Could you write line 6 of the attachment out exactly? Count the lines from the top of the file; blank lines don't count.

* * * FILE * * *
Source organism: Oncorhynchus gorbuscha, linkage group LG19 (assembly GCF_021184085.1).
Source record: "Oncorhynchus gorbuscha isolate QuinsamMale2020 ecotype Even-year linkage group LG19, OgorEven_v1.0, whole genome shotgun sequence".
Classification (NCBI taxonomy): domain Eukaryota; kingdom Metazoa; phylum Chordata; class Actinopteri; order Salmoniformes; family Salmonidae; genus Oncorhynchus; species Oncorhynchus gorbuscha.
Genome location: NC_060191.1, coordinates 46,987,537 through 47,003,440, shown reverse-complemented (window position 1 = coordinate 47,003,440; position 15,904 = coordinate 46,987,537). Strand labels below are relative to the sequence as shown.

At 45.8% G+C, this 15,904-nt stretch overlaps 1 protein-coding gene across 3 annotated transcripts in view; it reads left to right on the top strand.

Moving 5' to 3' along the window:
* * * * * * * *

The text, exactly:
Moving 5' to 3' along the window: